A Vertical Moment

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Sometimes I am overwhelmed by the HUGENESS of God: like when I’m gazing at a dark, inky sky lit up by a blanket of stars… Or sitting in a boat on the ocean with no land in sight – trying to fathom how many GALLONS of water lay before me…. WOW!
When you experience something HUGE, you start to recognize how incredibly small you are in the grand scheme of things. And you begin to get just a glimpse of how ENORMOUS God is – He made all of it! The starry night, every drop of water on the planet, the Grand Canyon, the universe! The God who loves us and created us is capable of so much more than we could ever imagine!
But He is also the God of intricate detail. How can the Creator of 200 BILLION galaxies, also have designed the delicate shimmery detail on a dragonfly’s wings? Or the dots on a ladybug? Or the softness and fragrance of a rose petal? He didn’t just throw the universe together - every single spec of it was done with incredible precision!
He is the God of the infinite AND the atom! And He is WORTHY of praise!
Oh, the depth of the riches and wisdom and knowledge of God! How unsearchable are his judgments and how inscrutable his ways! “For who has known the mind of the Lord, or who has been his counselor?” “Or who has given a gift to him that he might be repaid?” For from him and through him and to him are all things. To him be glory forever. Amen. ~ Romans 11:33-36

Posted by Sue H. with

He Had Compassion

“Jesus replied, ‘A man was going down from Jerusalem to Jericho, and he fell among robbers, who stripped him and beat him and departed, leaving him half dead. Now by chance a priest was going down that road, and when he saw him he passed by on the other side. So likewise a Levite, when he came to the place and saw him, passed by on the other side. But a Samaritan, as he journeyed, came to where he was, and when he saw him, he had compassion.” (Luke 10:30-33)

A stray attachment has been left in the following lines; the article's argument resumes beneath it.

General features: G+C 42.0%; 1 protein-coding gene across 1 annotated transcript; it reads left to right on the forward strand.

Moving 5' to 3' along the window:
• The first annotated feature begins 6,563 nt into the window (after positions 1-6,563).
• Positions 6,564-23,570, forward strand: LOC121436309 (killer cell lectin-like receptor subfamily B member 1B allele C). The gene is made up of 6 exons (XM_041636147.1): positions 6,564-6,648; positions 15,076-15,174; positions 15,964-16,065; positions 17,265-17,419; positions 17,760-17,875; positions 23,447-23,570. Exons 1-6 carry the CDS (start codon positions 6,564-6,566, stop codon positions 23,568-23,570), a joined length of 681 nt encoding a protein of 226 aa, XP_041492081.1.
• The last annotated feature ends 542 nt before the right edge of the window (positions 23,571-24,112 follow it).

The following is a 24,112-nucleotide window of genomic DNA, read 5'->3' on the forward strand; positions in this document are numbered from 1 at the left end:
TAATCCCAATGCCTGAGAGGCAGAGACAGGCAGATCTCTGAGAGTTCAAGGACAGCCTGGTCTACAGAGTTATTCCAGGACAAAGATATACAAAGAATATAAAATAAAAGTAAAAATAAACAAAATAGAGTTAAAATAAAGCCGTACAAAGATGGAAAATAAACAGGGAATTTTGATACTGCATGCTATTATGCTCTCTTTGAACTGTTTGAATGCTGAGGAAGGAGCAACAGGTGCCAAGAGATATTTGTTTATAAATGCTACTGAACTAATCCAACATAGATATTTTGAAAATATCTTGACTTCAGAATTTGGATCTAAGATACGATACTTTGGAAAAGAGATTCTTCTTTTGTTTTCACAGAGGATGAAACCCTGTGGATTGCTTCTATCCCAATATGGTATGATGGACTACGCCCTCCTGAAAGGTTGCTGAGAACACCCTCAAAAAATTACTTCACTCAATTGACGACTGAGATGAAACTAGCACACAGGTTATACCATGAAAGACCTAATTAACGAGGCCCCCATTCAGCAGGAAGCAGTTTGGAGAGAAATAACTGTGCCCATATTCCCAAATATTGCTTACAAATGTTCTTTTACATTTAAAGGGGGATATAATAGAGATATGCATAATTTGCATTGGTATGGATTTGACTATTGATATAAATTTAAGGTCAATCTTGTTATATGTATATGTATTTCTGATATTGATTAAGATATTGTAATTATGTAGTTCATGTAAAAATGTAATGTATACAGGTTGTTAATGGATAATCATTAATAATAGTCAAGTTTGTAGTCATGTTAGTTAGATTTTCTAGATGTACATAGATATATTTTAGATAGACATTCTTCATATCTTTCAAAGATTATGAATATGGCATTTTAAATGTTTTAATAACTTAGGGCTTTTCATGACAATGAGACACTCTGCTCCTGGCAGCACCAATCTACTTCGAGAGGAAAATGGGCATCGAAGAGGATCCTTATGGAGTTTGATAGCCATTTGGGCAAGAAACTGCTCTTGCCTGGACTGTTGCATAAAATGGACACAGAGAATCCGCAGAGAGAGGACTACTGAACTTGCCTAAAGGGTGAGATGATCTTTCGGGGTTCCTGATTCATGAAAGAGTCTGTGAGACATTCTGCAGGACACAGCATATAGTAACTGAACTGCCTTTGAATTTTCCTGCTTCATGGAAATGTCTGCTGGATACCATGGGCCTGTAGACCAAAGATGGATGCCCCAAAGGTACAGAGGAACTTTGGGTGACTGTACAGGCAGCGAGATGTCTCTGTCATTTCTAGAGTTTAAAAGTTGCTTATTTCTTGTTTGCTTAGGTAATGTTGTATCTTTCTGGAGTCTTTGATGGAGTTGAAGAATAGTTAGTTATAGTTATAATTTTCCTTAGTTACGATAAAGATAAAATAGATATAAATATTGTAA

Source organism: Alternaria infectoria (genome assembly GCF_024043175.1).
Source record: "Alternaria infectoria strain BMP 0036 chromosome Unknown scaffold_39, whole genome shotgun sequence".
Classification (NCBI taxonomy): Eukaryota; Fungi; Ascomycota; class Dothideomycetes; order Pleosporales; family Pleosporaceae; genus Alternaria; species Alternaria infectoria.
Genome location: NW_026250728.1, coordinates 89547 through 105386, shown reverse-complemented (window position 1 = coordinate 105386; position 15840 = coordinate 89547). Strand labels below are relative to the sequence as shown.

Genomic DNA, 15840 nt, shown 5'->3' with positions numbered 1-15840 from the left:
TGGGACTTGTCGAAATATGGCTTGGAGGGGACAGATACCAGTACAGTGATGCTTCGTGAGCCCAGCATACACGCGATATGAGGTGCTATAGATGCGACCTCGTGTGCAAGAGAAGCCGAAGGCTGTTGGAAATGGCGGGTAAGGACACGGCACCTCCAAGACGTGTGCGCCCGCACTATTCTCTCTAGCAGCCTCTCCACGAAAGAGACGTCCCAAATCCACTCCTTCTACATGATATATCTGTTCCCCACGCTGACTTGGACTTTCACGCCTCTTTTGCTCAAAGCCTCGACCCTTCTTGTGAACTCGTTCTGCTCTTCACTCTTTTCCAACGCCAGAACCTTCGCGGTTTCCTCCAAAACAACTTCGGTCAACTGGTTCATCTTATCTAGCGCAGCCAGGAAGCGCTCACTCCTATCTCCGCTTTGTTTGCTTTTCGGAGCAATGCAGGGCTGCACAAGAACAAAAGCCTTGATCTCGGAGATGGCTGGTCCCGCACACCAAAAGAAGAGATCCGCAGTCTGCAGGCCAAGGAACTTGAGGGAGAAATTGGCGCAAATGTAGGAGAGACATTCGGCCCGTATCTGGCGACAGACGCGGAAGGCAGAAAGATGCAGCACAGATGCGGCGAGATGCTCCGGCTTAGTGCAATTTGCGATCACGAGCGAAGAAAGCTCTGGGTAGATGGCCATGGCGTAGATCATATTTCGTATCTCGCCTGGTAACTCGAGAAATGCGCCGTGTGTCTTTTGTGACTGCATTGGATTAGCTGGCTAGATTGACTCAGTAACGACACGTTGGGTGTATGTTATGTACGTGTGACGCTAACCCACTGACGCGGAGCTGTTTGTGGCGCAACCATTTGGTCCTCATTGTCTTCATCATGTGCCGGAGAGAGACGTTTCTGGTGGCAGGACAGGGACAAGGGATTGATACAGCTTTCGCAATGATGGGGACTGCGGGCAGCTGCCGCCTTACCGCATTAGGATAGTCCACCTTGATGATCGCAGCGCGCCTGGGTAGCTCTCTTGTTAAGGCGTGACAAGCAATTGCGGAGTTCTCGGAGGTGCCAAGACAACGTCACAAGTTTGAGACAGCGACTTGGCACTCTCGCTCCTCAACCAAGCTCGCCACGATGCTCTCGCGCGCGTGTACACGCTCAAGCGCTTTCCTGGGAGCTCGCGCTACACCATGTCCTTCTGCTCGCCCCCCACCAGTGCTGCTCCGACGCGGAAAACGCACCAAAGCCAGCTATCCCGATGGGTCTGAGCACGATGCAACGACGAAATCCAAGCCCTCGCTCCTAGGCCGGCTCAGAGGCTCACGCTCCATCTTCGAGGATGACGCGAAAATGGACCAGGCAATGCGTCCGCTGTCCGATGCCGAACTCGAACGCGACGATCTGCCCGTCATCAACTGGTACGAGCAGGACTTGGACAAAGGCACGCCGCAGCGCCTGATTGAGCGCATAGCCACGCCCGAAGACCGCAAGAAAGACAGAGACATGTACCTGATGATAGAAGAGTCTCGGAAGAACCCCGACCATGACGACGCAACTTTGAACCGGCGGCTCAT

A lawyer (scribe) shows up in Luke 10 to test Jesus and to justify himself before Jesus. He asks Jesus, “Who is my neighbor” and Jesus answers the question with the story of “The Good Samaritan.” 

A priest is strolling along “by chance” but he dodges the scene of the wounded man. A Levite does the same. The entire story pivots when a nameless Samaritan, on a journey, saw the wounded man and “had compassion.”

In the rest of the account (Luke 10:34-35), we marvel at how far this Samaritan’s compassion goes to help the man. Would it be enough to bind up the beaten man’s wounds? Set him on his animal and bring him to the inn? Take care of him? Stay at the inn that night? Pay the innkeeper to take care of him when he had to leave? He gave the innkeeper, in effect, a blank check when he said, “whatever more you spend, I will repay you when I come back” (verse 35).

Does this remind you of anyone? Some commentaries say the priest represents the moral law and the Levite, the ceremonial law. Things that can never save. And the Samaritan is a picture of Jesus and the great lengths He went through to save us.

What are we to learn from this? Jesus said it best: “Which of these three, do you think, proved to be a neighbor to the man who fell among the robbers?” … “You go, and do likewise.” Our journeys can pivot when we, too, have the compassion of Christ.

Posted by Joan S. with

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